Live Earth

I had an idle moment Saturday morning so I had a look at the television listings to see if there was anything worth recording Saturday evening. I noticed the Live Earth concert had started so I let it serve as the background sound while I perused the listings. It was quite entertaining, though not in the way they intended.

First, the Black Eyed Peas. They were being interviewed about what they were doing for the environment. One of them was eager to say he’d sold his Hummer. I gather he’s pleased with reducing his consumption from unimaginable excess to mere extravagant excess.

Second, a CTV host was talking to someone I didn’t recognize who said he was doing his part by using bed sheets made of bamboo. Did I miss the news report about how cotton is now an environmental hazard?

Third, the same CTV host also explained that helping out is easy. She explained that if we each turned off a single light, we’d save over $75 million dollars in energy costs nationally. I’m assuming this is annually, for a light that is on 24 hours a day. While I do understand the idea, the example is awkward at best. Lord help us all if there are many people out there who can find 24 ‘bulb-hours’ they can easily do without each day.

All of this at a number of monstrous concerts all around the world to promote the reduction of greenhouse gas emissions. But how do they think all the people and equipment get to these concerts?

I changed the channel a few minutes later. The last thing I’m interested in is being preached at by self-important celebrities who are the cause of far more carbon-dioxide emissions than I could dream of causing myself. It wouldn’t be quite so bad if they had a clue, but lord help us, I don’t think they have one between them. It just makes everyone feel good about themselves while precious little is really done.

Still, even from the worst situation, one must strive to pull something useful from the wreckage. In this case, it’s the reaction of an old friend of mine. According to the CBC:

Anti-poverty activist Bob Geldof has been among those who called the series “just an enormous pop concert” and criticized the movement for lacking achievable goals.

If his enormous Live Aid/Live 8 pop concerts had a stated and achievable goal, he must have neglected to mention it. Don’t you just love the big eight-year-old?

Selling a solution

I hate that ads sometimes use problems as sales tools. It seems that these days, you can’t swing a dead cat without hitting a global warming alarmist. To cash in, Walmart has set a goal of selling a hundred-million CFL bulbs in the United States, one for each of its regular customers.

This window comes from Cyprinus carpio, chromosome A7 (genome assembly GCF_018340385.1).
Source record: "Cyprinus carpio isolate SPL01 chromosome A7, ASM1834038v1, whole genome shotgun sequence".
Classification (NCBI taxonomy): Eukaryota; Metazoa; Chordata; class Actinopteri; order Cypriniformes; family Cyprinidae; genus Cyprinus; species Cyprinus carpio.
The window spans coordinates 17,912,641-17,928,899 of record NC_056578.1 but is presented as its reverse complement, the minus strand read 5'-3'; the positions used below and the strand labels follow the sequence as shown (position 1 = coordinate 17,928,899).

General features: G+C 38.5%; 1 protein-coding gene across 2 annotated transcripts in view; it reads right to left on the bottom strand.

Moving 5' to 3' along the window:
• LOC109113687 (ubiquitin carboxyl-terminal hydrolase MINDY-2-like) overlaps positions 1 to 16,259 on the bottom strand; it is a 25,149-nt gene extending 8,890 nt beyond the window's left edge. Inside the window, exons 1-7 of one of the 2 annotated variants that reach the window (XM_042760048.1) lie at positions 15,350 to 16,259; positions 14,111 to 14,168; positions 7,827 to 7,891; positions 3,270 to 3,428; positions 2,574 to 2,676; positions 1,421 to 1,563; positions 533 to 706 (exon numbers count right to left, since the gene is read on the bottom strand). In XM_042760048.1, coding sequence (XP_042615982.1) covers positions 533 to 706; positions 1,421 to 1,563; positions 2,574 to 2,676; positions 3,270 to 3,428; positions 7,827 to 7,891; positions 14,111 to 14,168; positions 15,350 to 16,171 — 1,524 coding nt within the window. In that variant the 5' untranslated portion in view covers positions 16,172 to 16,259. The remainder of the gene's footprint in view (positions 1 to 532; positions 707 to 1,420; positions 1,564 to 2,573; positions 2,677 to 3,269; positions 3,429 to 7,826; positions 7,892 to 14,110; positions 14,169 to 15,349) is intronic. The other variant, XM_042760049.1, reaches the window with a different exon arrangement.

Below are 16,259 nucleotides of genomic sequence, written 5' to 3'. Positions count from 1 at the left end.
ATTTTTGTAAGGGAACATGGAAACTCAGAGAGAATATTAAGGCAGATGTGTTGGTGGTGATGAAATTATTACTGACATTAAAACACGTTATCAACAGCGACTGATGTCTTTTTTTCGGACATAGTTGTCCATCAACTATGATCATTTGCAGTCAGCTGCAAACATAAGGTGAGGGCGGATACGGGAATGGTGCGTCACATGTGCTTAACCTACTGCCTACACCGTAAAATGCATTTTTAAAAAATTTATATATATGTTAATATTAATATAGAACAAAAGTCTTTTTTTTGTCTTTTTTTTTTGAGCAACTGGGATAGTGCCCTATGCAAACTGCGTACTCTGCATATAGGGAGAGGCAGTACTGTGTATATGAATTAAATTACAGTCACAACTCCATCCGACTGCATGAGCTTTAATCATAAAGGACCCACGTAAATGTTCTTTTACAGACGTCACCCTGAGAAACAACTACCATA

Of course when one considers such large numbers, even a minuscule savings per bulb will add up to a significant amount of energy. Despite costing several times more than incandescent light bulbs, they use far less electricity and pay for themselves in a surprisingly short time. They also last ten times longer than incandescent light-bulbs.

All is not perfect in paradise, however. Unlike dirt-cheap incandescent bulbs, CFL bulbs contain mercury. We can’t simply put CFLs in the garbage because mercury is toxic. Does Walmart deign to mention this in their promotional material? Not on your life. Further, I did a quick search on their site, with this result:

Your search for:

mercury in Entire Site produced the following 0 results, sorted by relevance

I was hoping to discover they’d take back old CFLs, but all they’re doing at this point is ‘investigating’ a recycling program. With current CFLs each containing 5 mg of mercury, their 100,000,000 CFL goal will mean 2.5 tonnes of mercury going to the land fill unless people keen to do the right thing take extra care and dispose of the CFL properly after it burns out.

Yes, Walmart is working with their suppliers to reduce the amount of mercury used in each CFL, but the 1/3 reduction they’ve announced for CFLs coming later this year still each contain 3.5mg of mercury. The 1/3 reduction, while a great thing, still means 2/3 will go to the landfill unless the user disposes of the old CFL properly.

I checked the City of Ottawa web page and was happy to see both compact and regular fluorescent lights are now being accepted in the hazardous waste program. But really, how many people will make the effort to discover where the once-a-month hazardous waste deposit is being held this time, and make a special trip to drop off all the items they’ve collected since the last one? And all of this presupposes people know they’re not supposed to throw fluorescent lights in the garbage. Heck, most people still throw batteries in the garbage.

Be careful with them. They are fragile and can break. Should this unfortunate event occur, the United States Environmental Protection Agency suggests a few tips to keep in mind:

  1. Open a window and leave the room (restrict access) for at least 15 minutes.
  2. Remove all materials you can without using a vacuum cleaner.
    • Wear disposable rubber gloves, if available (do not use your bare hands).
    • Carefully scoop up the fragments and powder with stiff paper or cardboard.
    • Wipe the area clean with a damp paper towel or disposable wet wipe.
    • Sticky tape (such as duct tape) can be used to pick up small pieces and powder.
  3. Place all cleanup materials in a plastic bag and seal it.
    • If your state permits you to put used or broken CFLs in the garbage, seal the CFL in two plastic bags and put into the outside trash (if no other disposal or recycling options are available).
    • Wash your hands after disposing of the bag.
  4. The first time you vacuum the area where the bulb was broken, remove the vacuum bag once done cleaning the area (or empty and wipe the canister) and put the bag and/or vacuum debris, as well as the cleaning materials, in two sealed plastic bags in the outdoor trash or protected outdoor location for normal disposal.

See? Why worry? Nothing to be concerned about!

I’ve taken to buying my CFLs at Ikea, because I was buying a lamp and the CFLs were prominently displayed. In addition to their accepting batteries for proper disposal, they also accept CFLs. I respect that they admit the most efficient lights have a down-side, and are willing to help minimize it. Further, they’ve been accepting old CFLs since 2001, which makes me think they’re doing it at least partly because it’s the right thing, and not just as a sales tool.

Everyone’s a climatologist